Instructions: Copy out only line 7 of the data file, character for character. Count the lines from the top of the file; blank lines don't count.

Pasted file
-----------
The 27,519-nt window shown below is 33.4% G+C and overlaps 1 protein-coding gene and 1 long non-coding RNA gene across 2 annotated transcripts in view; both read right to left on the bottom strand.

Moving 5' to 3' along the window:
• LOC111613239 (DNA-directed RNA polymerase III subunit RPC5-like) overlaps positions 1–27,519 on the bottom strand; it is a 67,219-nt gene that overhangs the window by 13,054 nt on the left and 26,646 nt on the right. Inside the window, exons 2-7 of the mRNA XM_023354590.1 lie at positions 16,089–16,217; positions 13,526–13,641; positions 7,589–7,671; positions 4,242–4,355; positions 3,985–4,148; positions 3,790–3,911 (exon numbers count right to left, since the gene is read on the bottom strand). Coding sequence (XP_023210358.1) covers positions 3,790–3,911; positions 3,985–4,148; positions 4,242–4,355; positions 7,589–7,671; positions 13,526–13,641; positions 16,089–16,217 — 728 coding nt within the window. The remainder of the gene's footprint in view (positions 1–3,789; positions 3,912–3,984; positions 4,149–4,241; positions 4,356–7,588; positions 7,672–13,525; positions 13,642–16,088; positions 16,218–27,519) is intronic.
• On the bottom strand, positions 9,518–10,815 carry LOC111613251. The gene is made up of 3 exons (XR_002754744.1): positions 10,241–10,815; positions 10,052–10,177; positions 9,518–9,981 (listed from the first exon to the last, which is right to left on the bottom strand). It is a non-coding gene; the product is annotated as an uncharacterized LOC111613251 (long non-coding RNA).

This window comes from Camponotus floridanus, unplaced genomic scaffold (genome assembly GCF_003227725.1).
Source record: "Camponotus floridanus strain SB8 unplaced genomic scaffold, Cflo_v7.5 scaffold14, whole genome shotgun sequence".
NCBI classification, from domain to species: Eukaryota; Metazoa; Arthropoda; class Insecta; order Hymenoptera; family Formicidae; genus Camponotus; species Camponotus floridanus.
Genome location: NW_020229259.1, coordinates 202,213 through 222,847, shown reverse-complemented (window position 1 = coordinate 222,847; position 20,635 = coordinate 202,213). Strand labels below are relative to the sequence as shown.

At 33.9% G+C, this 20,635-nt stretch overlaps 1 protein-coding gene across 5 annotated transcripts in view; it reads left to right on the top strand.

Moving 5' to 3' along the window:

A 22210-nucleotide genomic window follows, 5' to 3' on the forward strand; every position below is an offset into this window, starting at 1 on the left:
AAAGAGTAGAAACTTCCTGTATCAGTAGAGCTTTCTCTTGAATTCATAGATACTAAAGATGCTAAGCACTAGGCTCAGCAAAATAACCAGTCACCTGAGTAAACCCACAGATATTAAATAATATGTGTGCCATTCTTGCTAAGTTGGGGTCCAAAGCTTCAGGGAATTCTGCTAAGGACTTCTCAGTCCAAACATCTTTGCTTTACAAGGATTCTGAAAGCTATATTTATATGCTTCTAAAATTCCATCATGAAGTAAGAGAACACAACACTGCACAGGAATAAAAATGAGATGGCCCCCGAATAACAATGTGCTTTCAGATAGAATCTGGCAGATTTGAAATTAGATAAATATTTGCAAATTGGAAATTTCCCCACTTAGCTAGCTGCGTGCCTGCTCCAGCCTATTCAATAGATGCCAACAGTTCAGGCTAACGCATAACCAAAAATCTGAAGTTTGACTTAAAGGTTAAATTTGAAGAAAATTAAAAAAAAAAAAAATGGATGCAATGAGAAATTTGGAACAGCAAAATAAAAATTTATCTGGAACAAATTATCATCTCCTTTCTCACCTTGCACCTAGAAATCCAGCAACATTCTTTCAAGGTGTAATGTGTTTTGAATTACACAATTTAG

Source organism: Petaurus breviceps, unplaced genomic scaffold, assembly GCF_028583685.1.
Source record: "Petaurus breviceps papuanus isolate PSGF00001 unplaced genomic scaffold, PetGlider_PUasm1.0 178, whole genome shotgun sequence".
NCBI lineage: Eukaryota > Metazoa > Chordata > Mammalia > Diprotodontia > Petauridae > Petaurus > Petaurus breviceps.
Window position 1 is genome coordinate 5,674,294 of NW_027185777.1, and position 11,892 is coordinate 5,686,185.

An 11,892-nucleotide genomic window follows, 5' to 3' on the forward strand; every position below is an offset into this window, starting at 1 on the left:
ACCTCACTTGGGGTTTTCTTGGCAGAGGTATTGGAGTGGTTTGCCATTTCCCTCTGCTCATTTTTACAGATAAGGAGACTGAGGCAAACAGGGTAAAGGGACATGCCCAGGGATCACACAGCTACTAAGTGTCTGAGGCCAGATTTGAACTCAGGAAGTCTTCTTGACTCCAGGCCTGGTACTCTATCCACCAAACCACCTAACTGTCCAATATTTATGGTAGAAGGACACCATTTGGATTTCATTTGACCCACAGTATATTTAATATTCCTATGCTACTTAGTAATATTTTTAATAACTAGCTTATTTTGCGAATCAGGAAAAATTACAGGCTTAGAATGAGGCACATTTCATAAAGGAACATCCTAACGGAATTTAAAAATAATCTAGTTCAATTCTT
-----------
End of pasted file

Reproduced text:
NCBI classification, from domain to species: Eukaryota; Metazoa; Arthropoda; class Insecta; order Hymenoptera; family Formicidae; genus Camponotus; species Camponotus floridanus.